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GRAINS-Wheat dips after hitting 6-month high on dry U.S. weather

* Markets slip after sharp rises on Monday
* Dry weather threatens U.S. wheat belts
* Argentine dryness endangers soybeans

(Recasts with price falls in European trade, adds comment, changes dateline)
By Michael Hogan
HAMBURG, Feb 13 (Reuters) - Chicago wheat futures slipped on Tuesday on
profit-taking after hitting a six-month high as dry weather in U.S. grain belts
stoked fears of possible crop damage.
"Markets are seeing a pullback today with some selling pressure after their
strong rises on Monday caused by concern about dry weather in parts of the
United States and Argentina," said Graydon Chong, senior commodity analyst with
The Chicago Board of Trade most active March wheat was down 0.6
percent at $4.61 a bushel at 1124 GMT, after earlier touching at $4.67-1/4 a
bushel, the highest for the most active wheat contract since Aug. 8.
Wheat closed up 3.4 percent on Monday on fears dryness in the U.S. Plains
grain belt could stress wheat crops there.
March soybeans fell 0.1 percent to $10.00-1/4 a bushel. Soybeans
firmed 1.9 percent on Monday when they closed above $10 a bushel for the first
time since Dec. 6. March corn fell 0.2 percent to $3.66-1/4 a bushel after
rising 1.3 percent on Monday.
"On wheat, close attention is being given to weather in the U.S. Plains,
although there is not necessarily a high correlation between U.S. winter wheat
crop conditions at this time of the year and the final U.S. wheat crop," Chong
said. "There is a long time to go in crop development but if dryness in the U.S.
persists for the next month or so we could see wheat continued to be well
"However, global wheat stockpiles are robustly large and there are more
hopes for snow in parts of the U.S. Midwest, which could potentially provide
additional moisture."
Dryness in Argentina, the world's largest soymeal exporter caused soybeans
and soymeal to rally on Monday.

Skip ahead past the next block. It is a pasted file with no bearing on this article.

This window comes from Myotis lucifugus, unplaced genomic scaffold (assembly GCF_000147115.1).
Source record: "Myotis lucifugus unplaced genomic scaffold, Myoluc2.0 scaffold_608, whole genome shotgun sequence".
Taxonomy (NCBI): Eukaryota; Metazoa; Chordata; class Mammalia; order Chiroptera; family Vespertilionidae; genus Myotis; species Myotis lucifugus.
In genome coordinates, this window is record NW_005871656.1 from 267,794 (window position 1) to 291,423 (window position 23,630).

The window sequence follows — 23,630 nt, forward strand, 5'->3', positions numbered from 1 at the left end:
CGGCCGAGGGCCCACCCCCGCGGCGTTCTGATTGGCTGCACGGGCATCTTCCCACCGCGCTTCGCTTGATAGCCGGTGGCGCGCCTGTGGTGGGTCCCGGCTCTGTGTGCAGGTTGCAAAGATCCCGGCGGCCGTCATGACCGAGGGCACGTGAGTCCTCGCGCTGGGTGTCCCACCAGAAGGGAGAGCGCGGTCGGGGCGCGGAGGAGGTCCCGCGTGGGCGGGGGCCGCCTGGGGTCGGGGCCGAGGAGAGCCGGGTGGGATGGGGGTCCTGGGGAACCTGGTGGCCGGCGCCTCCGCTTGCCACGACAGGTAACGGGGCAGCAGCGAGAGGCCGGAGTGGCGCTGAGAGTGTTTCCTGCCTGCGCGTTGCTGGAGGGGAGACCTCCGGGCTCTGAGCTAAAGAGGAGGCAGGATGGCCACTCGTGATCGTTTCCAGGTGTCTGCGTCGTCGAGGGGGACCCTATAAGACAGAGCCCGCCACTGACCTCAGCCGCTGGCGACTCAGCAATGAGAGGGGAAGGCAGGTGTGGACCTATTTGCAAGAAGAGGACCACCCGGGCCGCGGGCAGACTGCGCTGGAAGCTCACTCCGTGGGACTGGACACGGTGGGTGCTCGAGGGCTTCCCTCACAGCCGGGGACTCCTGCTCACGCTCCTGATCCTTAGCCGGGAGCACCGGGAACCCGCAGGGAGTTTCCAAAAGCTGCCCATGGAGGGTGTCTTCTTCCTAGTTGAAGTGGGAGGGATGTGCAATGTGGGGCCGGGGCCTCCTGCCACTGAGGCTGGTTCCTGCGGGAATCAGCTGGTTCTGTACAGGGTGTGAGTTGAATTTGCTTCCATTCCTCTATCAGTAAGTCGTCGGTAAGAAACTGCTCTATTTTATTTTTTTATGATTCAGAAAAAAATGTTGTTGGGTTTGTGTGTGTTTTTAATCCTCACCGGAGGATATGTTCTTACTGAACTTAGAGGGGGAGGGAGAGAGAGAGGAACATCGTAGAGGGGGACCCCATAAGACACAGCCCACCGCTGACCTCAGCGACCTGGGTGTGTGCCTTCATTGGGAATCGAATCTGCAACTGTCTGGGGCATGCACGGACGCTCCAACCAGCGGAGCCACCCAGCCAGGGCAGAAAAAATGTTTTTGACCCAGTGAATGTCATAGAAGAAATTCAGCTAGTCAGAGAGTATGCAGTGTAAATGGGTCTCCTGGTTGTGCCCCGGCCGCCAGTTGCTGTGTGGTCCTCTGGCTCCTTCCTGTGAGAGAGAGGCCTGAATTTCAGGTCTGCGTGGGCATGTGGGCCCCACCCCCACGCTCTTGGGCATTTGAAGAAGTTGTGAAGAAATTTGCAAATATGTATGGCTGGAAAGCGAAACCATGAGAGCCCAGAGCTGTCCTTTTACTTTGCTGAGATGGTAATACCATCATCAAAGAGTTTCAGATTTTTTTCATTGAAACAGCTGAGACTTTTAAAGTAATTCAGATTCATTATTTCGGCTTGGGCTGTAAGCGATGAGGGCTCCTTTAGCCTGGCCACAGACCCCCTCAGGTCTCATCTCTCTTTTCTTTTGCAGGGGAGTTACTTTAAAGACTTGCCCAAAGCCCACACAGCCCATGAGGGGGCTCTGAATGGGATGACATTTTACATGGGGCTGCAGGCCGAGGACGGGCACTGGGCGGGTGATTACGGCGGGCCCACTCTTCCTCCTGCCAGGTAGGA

"There is some selling in soybeans today but I think markets will hold
around current levels because of expectations the Argentine crop is set to
suffer from more dry weather," Chong said. "Soymeal has risen by around 10
percent in past weeks and we could see meal trading in a new range of between
$360 to $365 a ton if it continues to remain dry in Argentina."
Soymeal on Tuesday rose 0.1 percent to $357.80 a ton, hovering around
its highest since July 2016 for the most active contract, supported by
expectations Argentina might have less to export if its soybean crop is reduced.
"Corn has been more of a passenger, pushed higher by the soybean strength.
Corn prices are generally below the cost of production which could change
planting, with analysts starting to reduce forecasts of Brazil's corn crop,"
Chong said.

Grains prices at 1124 GMT
Contract Last Change Pct chg Two-day chg MA 30 RSI
CBOT wheat 461.50 -2.50 -0.54% +2.78% 438.59 61
CBOT corn 366.25 -0.75 -0.20% +1.17% 355.97 63
CBOT soy 1000.25 -1.50 -0.15% +1.75% 978.62 63
CBOT rice $12.38 -$0.01 -0.08% +0.45% $12.17 55
WTI crude $59.25 -$0.04 -0.07% +0.08% $63.21 19
Euro/dlr $1.235
Most active contracts
Wheat, corn and soy US cents/bushel. Rice: USD per hundredweight

RSI 14, exponential

(Reporting by Michael Hogan, additional reporting by Colin Packham, editing by
David Evans)

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